Getting married is an act of faith, trust and love. Getting a divorce is what may have to happen when those things no longer exist or have been betrayed.
If your marriage is in difficulty, you may choose to try to save it by going to couples’ therapy or marriage guidance therapy. You may choose to ignore the problems and carry on as before, ignoring the fact that you are not happy. At any point, you may choose to formally end the marriage by getting a divorce.
If you have tried ignoring the problem, or have tried tackling the problem and still feel that your marriage has died, you should turn your efforts to getting a divorce. It can feel as though going to see a solicitor about a divorce is a big step to take, and it is – but actually, if you have made the decision to do so, your marriage is already dead and the divorce is just a way of burying it.
There are some practical things that you can do if you think that you might need or want a divorce. The first is to book an appointment with a reputable, specialist solicitor who can give you some initial divorce advice. Seeking the legal advice of a divorce lawyer, is no different than if you were pursuing accident at work claims after being injured in the office. Divorce advice is something many people throughout the UK seek when their marriage becomes turbulent or in trouble.
Most solicitors will give you a free half hour of initial advice. They will tell you, for example, that you can apply for a divorce if your marriage has irretrievably broken down – that is the only reason for getting a divorce. There are five ways to show that it has broken down and these are:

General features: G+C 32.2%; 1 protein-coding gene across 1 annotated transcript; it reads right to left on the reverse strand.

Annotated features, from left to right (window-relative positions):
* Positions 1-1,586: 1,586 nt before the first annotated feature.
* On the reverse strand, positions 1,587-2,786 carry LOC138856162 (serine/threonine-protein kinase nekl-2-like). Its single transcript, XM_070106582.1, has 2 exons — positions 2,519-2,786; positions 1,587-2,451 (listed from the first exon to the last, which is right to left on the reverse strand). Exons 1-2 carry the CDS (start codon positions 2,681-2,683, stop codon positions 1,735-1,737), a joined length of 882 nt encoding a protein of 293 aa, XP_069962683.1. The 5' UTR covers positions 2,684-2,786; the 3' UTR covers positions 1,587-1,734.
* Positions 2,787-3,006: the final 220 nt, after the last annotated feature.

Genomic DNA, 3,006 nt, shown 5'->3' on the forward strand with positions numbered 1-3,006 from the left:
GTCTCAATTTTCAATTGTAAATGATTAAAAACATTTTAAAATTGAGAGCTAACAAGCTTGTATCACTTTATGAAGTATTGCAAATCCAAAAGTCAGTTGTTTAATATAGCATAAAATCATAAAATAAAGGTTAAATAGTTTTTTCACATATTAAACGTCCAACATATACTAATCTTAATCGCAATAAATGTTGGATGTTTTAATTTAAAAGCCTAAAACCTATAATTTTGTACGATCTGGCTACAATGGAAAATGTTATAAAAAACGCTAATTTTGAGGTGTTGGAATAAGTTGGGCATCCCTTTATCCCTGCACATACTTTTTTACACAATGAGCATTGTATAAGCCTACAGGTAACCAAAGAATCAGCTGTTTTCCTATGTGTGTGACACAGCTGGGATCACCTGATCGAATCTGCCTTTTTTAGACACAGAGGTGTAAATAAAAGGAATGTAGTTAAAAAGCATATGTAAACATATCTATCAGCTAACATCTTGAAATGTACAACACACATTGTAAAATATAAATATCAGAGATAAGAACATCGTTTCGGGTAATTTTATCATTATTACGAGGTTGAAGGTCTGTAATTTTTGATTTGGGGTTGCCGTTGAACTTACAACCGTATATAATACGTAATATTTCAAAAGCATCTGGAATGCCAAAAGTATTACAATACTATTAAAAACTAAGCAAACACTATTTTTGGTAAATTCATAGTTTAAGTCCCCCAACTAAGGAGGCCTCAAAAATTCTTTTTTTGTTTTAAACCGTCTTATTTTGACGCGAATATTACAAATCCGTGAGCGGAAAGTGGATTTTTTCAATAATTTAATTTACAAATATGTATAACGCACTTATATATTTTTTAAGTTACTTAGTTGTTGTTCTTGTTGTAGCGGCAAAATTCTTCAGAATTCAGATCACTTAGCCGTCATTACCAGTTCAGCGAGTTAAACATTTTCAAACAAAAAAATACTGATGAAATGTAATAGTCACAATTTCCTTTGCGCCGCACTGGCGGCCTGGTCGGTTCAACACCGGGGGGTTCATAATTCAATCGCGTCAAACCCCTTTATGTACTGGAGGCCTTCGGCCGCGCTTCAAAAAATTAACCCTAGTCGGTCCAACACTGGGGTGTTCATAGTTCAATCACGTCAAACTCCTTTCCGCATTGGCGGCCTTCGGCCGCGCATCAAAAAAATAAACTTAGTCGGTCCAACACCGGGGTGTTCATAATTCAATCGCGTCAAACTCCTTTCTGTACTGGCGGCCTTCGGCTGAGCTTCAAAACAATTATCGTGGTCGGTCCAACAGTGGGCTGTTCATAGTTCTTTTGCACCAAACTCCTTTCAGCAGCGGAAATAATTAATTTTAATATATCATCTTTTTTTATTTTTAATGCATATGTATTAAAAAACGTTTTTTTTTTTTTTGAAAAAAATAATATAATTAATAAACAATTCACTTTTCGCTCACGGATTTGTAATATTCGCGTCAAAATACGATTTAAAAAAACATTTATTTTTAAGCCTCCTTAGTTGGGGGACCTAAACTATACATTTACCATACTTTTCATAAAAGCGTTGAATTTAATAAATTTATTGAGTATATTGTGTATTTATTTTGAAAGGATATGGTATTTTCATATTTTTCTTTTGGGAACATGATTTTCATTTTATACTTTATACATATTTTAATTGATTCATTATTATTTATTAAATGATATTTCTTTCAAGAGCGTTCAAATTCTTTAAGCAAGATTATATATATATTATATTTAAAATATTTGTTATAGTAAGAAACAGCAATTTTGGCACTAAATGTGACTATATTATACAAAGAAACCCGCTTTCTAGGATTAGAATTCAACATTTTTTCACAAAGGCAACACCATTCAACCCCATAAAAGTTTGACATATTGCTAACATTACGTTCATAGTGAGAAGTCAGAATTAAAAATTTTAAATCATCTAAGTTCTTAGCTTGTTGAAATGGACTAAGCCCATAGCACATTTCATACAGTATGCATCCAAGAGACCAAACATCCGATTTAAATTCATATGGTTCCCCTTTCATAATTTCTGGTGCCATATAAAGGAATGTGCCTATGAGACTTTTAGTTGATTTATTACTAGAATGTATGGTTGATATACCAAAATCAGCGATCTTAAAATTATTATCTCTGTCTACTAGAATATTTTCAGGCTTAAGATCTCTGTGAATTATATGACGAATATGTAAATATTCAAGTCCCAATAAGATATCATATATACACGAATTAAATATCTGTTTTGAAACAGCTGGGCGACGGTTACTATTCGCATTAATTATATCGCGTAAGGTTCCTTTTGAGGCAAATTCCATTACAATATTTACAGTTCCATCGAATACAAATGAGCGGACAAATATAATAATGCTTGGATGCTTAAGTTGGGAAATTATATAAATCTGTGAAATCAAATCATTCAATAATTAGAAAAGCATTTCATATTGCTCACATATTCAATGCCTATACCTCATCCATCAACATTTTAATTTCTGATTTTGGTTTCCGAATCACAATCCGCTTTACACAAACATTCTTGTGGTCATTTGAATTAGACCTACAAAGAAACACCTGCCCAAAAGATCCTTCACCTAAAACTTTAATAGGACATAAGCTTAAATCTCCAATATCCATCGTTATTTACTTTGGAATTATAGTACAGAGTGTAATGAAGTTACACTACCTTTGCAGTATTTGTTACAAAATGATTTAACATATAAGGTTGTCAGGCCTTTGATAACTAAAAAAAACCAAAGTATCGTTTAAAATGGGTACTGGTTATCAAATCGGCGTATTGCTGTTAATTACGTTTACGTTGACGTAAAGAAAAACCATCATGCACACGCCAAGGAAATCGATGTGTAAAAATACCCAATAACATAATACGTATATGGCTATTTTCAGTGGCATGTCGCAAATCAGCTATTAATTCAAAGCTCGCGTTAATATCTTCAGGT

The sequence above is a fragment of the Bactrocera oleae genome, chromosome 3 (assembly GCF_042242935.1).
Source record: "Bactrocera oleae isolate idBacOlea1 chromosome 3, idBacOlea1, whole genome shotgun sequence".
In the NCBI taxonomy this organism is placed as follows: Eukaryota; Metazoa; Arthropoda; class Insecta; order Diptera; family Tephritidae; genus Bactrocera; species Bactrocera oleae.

Your solicitor will also tell you whether you could get any legal aid to pay for the divorce, or how much you could expect to pay. They will take basic information about your finances and those of your spouse and give you some initial advice about what might happen to the family home and any savings and pensions etc. Your solicitor can also give some advice about what could happen about where the children should live and what contact they should have with both parents.
This initial divorce advice will hopefully answer a lot of your questions and also help you to decide whether you trust and like that solicitor enough to ask them to represent you in your divorce.
Other practical steps you can take (either before or after your initial appointment) include:
Your solicitor can give you some other ideas of what to do, and they can also advise about what to do if your spouse will not leave the house.
Ask around for recommendations for a good solicitor specialising in divorce advice, or choose a firm with a good reputation for giving sensible, solid legal advice. After all, knowledge is power and taking away much of the uncertainty about your immediate future can take a real weight off your shoulders. Whether you are looking at finding a solicitor who deals in brain injury compensation or divorce law, make sure you do your research beforehand and choose the right legal advisor for you.